MHA FPX 5017 Assessment 2 Hypothesis Testing for Differences Between Groups
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MHA FPX 5017 Assessment 2 Hypothesis Testing for Differences Between Groups

MHA FPX 5017 Assessment 2 Hypothesis Testing for Differences Between Groups

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Capella university

MHA-FPX 5017 Data Analysis for Health Care Decisions

Prof. Name

Date

Hypothesis Testing for Differences Between Groups

Populations of individuals undergo analysis and testing utilizing hypothesis testing within inferential statistics, aiding in comparing datasets and facilitating conclusive decision-making. Two types of hypotheses, null and alternative, frame research questions, with one positing truth. The null hypothesis proposes no significant difference in data compared side by side, while the alternative hypothesis suggests substantial differences within the dataset (Hacker & Hatemi-J, 2022).

The directive entails comparing the productivity levels of clinics one and two using the methods of null and alternative hypotheses. In this context, the null hypothesis (H0) suggests no difference in productivity between the two clinics, while the alternative hypothesis (Ha) supports differences in productivity. Expressed as equations: [H_0: \text{Clinic 1} = \text{Clinic 2}] [H_a: \text{Clinic 1} \neq \text{Clinic 2}]

MHA FPX 5017 Assessment 2 Hypothesis Testing for Differences Between Groups

The determination of a normal distribution between the samples guides the choice of tests. A symmetric distribution ensures symmetrical data presentation, while the current asymmetric appearance signifies unequal variances, favoring the Wilcoxon Signed-Rank test (Chang & Perron, 2017).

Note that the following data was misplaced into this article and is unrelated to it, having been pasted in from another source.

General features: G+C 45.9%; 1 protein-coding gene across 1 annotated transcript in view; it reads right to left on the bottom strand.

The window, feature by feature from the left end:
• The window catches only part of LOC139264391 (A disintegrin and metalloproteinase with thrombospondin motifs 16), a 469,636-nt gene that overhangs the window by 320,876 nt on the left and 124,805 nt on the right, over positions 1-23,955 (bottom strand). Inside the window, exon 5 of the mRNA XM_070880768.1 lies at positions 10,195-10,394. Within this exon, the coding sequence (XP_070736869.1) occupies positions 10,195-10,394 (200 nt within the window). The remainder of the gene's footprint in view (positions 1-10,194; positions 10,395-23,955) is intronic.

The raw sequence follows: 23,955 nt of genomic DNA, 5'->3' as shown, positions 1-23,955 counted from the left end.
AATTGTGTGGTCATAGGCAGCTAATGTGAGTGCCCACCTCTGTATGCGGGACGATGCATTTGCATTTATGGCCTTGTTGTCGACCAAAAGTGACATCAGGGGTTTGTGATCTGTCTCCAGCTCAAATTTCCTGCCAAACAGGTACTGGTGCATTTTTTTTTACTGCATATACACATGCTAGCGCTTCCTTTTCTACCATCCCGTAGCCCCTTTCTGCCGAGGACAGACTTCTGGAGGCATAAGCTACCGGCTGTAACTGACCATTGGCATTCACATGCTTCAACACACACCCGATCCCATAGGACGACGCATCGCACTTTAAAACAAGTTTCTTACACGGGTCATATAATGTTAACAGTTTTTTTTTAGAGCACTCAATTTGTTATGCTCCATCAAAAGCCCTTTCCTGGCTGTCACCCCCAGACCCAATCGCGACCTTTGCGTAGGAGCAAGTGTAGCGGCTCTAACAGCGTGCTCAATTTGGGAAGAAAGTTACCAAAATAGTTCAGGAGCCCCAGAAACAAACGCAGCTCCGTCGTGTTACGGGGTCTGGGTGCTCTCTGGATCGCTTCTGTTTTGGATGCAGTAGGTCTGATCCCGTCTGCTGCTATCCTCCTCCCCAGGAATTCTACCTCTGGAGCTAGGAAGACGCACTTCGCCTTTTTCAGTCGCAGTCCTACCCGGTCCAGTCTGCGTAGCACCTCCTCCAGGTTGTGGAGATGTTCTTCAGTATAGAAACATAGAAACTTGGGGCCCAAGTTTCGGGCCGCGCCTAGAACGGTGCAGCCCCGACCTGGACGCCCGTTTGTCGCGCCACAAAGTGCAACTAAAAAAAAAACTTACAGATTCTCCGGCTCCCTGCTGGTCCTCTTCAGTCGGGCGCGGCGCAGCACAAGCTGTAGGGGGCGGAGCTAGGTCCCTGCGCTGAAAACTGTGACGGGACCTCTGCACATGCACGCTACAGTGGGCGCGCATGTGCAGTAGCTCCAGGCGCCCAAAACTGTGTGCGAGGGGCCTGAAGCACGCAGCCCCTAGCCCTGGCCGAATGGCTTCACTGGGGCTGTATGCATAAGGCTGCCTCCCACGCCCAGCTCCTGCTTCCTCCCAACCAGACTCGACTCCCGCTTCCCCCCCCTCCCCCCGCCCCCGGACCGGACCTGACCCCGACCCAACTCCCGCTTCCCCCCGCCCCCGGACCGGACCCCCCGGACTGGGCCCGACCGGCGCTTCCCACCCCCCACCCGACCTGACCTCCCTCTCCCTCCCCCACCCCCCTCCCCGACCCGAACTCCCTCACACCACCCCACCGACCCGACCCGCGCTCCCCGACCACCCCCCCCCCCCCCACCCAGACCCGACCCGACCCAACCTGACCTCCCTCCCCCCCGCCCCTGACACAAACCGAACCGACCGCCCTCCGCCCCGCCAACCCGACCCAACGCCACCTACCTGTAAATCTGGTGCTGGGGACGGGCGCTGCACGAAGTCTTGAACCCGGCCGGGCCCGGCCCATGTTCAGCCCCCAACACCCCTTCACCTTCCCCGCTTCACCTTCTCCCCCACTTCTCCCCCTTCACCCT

Both samples possess a sufficient sample size (n = 100) warranting an independent t-test for estimating the normal distribution. Presented below are two independent t-tests, one assuming equal variances and the other assuming unequal variances.

Table 1: Two-Sample t-test Assuming Equal Variances

Clinic 1

Clinic 2

Mean 124.32 145.03
Variance 2188.543 1582.514
Observations 100 100
Pooled Variance 1885.529
Hypothesized Mean Difference 0
df 198
t Stat -3.37247
P(T<=t) one-tail 0.000448
t Critical one-tail 1.65258
P(T<=t) two-tail 0.000896
t Critical two-tail 1.972017

Table 2: Two-Sample t-test Assuming Unequal Variances

Clinic 1

Clinic 2

Mean 124.32 145.03
Variance 2188.543 1582.514
Observations 100 100
Pooled Variance 1885.529
Hypothesized Mean Difference 0
df 193
t Stat -3.37247
P(T<=t) one-tail 0.00045
t Critical one-tail 1.652787
P(T<=t) two-tail 0.0009
t Critical two-tail 1.972332

Clinic 2 exhibits a higher mean than Clinic 1 in both scenarios, indicating better performance. With p-values less than the significance level (α = 0.05), the null hypothesis is rejected. Consequently, Clinic 1’s patient visit ratios differ from Clinic 2’s based on the data.

Recommendation

According to the data, Clinic 2 appears to outperform Clinic 1, albeit with a relatively close performance. Remedial actions for underperforming clinics involve analyzing clinical workflows, scheduling and booking software, staff education, billing, and coding practices. A comprehensive analysis identifies deficient areas, enabling administrators to formulate data-driven recommendations for enhancing clinic performance (Aspalter, 2023).

References

Aspalter, C. (2023). Evaluating and Measuring Exactly the Distances between Aggregate Health Performances: A Global Health Data and Welfare Regime Analysis. Social Development Issues, 45(1), 1-36. http://library.capella.edu/login?qurl=https%3A%2F %2Fwww.proquest.com%2Fscholarly-journals%2Fevaluating-measuring-exactlydistances-between%2Fdocview%2F2867617355%2Fse-2%3Faccountid%3D27965

MHA FPX 5017 Assessment 2 Hypothesis Testing for Differences Between Groups

Chang, S. Y., & Perron, P. (2017). Fractional Unit Root Tests Allowing for a Structural Change in Trend under Both the Null and Alternative Hypotheses. Econometrics, 5(1), 5. https://doi.org/10.3390/econometrics5010005

Hacker, R. S., & Hatemi-J, A. (2022). Model selection in time series analysis: using information criteria as an alternative to hypothesis testing. Journal of Economic Studies, 49(6), 1055-1075. https://doi.org/10.1108/JES-09-2020-0469